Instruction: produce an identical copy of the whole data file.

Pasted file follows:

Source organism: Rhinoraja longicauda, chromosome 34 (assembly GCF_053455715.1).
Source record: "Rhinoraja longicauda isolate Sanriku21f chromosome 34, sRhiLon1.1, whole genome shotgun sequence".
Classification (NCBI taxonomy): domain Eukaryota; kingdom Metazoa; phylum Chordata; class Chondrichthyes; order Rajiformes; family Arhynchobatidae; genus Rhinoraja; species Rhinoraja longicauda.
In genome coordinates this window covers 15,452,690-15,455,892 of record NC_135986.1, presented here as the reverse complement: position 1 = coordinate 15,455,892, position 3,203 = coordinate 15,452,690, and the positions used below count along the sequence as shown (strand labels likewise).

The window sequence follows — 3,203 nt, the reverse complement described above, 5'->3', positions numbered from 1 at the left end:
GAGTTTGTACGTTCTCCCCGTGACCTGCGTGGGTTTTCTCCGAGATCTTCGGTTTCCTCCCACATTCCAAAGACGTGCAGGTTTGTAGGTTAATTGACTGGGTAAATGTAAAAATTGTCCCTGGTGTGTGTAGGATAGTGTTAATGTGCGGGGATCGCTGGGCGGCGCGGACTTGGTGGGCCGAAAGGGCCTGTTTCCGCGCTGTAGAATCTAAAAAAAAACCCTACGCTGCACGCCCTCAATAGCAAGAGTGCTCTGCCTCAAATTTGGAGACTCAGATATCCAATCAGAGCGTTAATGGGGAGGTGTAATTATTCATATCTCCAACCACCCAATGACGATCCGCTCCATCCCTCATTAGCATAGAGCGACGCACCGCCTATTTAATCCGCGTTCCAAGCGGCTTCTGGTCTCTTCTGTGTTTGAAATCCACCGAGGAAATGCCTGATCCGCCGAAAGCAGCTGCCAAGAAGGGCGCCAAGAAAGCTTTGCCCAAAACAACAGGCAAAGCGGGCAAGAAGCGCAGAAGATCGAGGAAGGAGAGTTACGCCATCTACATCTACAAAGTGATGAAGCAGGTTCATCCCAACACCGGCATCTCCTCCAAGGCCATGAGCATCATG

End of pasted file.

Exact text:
Source organism: Rhinoraja longicauda, chromosome 34 (assembly GCF_053455715.1).
Source record: "Rhinoraja longicauda isolate Sanriku21f chromosome 34, sRhiLon1.1, whole genome shotgun sequence".
Classification (NCBI taxonomy): domain Eukaryota; kingdom Metazoa; phylum Chordata; class Chondrichthyes; order Rajiformes; family Arhynchobatidae; genus Rhinoraja; species Rhinoraja longicauda.
In genome coordinates this window covers 15,452,690-15,455,892 of record NC_135986.1, presented here as the reverse complement: position 1 = coordinate 15,455,892, position 3,203 = coordinate 15,452,690, and the positions used below count along the sequence as shown (strand labels likewise).

The window sequence follows — 3,203 nt, the reverse complement described above, 5'->3', positions numbered from 1 at the left end:
GAGTTTGTACGTTCTCCCCGTGACCTGCGTGGGTTTTCTCCGAGATCTTCGGTTTCCTCCCACATTCCAAAGACGTGCAGGTTTGTAGGTTAATTGACTGGGTAAATGTAAAAATTGTCCCTGGTGTGTGTAGGATAGTGTTAATGTGCGGGGATCGCTGGGCGGCGCGGACTTGGTGGGCCGAAAGGGCCTGTTTCCGCGCTGTAGAATCTAAAAAAAAACCCTACGCTGCACGCCCTCAATAGCAAGAGTGCTCTGCCTCAAATTTGGAGACTCAGATATCCAATCAGAGCGTTAATGGGGAGGTGTAATTATTCATATCTCCAACCACCCAATGACGATCCGCTCCATCCCTCATTAGCATAGAGCGACGCACCGCCTATTTAATCCGCGTTCCAAGCGGCTTCTGGTCTCTTCTGTGTTTGAAATCCACCGAGGAAATGCCTGATCCGCCGAAAGCAGCTGCCAAGAAGGGCGCCAAGAAAGCTTTGCCCAAAACAACAGGCAAAGCGGGCAAGAAGCGCAGAAGATCGAGGAAGGAGAGTTACGCCATCTACATCTACAAAGTGATGAAGCAGGTTCATCCCAACACCGGCATCTCCTCCAAGGCCATGAGCATCATG